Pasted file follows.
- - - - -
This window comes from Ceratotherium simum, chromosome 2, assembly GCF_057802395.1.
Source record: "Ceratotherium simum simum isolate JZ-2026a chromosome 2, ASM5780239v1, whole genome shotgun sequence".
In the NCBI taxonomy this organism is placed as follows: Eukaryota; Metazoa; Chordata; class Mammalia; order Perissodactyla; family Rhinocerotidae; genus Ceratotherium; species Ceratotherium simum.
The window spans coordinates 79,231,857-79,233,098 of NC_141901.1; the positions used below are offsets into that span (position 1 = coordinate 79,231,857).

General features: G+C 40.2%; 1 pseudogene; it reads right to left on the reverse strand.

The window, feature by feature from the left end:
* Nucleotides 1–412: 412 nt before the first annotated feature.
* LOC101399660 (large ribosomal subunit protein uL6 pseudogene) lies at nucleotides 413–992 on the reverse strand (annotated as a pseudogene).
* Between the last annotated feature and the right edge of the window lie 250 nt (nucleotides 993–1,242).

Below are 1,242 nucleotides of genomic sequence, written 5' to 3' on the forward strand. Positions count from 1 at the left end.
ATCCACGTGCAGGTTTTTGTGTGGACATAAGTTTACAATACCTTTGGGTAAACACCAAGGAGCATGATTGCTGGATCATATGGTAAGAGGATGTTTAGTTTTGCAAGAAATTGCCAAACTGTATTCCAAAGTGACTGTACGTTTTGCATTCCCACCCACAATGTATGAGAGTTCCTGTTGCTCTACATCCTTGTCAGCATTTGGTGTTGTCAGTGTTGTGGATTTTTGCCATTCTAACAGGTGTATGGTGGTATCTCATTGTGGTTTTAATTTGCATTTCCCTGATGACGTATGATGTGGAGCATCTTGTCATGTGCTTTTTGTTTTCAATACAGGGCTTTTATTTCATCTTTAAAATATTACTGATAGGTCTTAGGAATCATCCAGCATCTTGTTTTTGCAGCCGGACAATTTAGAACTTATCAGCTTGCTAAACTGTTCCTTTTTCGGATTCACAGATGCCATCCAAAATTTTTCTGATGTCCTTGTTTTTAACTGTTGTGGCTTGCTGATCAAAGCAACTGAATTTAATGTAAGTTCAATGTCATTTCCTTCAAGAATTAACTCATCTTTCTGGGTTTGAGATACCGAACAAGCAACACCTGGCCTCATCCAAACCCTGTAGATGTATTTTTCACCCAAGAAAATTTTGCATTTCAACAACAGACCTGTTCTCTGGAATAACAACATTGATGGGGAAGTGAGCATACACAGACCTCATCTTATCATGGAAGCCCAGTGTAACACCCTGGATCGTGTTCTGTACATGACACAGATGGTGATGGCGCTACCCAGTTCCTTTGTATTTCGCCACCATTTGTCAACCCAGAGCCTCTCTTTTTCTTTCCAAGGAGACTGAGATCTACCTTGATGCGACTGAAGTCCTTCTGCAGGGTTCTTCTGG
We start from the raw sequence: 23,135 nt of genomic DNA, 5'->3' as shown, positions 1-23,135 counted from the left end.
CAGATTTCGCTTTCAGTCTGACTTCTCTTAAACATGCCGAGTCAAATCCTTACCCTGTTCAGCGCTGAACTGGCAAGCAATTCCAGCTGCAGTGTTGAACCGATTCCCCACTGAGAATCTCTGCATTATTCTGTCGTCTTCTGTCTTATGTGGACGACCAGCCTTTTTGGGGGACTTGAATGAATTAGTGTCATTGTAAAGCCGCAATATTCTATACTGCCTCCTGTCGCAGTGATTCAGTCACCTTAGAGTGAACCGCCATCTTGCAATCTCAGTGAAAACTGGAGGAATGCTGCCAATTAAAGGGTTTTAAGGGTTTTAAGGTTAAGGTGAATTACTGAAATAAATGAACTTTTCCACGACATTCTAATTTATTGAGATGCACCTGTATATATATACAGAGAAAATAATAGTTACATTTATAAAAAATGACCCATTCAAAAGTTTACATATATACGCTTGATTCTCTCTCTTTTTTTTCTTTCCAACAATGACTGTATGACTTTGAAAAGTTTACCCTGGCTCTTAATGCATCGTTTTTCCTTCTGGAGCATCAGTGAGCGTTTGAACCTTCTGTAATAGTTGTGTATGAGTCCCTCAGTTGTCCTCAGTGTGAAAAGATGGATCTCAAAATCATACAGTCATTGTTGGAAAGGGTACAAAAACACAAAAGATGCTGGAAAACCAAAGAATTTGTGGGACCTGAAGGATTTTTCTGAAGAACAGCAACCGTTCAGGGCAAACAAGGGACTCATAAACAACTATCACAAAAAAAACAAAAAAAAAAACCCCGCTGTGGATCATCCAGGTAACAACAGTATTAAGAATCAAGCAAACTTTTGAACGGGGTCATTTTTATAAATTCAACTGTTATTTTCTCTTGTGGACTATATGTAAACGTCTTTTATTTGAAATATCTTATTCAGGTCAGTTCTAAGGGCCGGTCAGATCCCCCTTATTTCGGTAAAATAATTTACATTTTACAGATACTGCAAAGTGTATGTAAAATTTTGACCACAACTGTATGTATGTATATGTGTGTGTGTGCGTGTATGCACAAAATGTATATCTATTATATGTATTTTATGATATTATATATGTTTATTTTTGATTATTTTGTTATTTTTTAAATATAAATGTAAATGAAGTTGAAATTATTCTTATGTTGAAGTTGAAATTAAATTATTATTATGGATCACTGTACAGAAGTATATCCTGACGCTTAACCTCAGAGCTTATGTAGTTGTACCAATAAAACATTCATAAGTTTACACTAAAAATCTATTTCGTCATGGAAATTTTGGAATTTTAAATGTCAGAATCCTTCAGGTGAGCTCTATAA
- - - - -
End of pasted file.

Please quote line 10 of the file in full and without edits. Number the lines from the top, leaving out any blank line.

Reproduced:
Below are 1,242 nucleotides of genomic sequence, written 5' to 3' on the forward strand. Positions count from 1 at the left end.